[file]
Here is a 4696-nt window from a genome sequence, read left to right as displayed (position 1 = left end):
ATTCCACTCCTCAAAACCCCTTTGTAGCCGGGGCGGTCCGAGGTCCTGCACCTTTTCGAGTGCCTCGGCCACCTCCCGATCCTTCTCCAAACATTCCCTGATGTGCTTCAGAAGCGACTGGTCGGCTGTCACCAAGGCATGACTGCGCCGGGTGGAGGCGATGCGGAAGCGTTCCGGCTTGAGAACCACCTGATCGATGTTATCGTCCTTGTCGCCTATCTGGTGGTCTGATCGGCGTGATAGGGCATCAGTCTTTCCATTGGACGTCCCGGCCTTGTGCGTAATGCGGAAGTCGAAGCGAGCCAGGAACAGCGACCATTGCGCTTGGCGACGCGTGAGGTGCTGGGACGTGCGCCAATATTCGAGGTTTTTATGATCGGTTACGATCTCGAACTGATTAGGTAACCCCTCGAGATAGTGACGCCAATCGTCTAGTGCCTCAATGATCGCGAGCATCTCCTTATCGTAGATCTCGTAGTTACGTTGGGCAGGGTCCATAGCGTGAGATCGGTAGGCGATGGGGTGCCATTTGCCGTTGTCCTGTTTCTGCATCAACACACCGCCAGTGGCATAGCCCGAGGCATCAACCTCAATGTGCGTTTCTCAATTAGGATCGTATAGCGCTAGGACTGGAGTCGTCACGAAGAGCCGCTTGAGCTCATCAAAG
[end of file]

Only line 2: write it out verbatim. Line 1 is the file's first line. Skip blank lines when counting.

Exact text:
ATTCCACTCCTCAAAACCCCTTTGTAGCCGGGGCGGTCCGAGGTCCTGCACCTTTTCGAGTGCCTCGGCCACCTCCCGATCCTTCTCCAAACATTCCCTGATGTGCTTCAGAAGCGACTGGTCGGCTGTCACCAAGGCATGACTGCGCCGGGTGGAGGCGATGCGGAAGCGTTCCGGCTTGAGAACCACCTGATCGATGTTATCGTCCTTGTCGCCTATCTGGTGGTCTGATCGGCGTGATAGGGCATCAGTCTTTCCATTGGACGTCCCGGCCTTGTGCGTAATGCGGAAGTCGAAGCGAGCCAGGAACAGCGACCATTGCGCTTGGCGACGCGTGAGGTGCTGGGACGTGCGCCAATATTCGAGGTTTTTATGATCGGTTACGATCTCGAACTGATTAGGTAACCCCTCGAGATAGTGACGCCAATCGTCTAGTGCCTCAATGATCGCGAGCATCTCCTTATCGTAGATCTCGTAGTTACGTTGGGCAGGGTCCATAGCGTGAGATCGGTAGGCGATGGGGTGCCATTTGCCGTTGTCCTGTTTCTGCATCAACACACCGCCAGTGGCATAGCCCGAGGCATCAACCTCAATGTGCGTTTCTCAATTAGGATCGTATAGCGCTAGGACTGGAGTCGTCACGAAGAGCCGCTTGAGCTCATCAAAG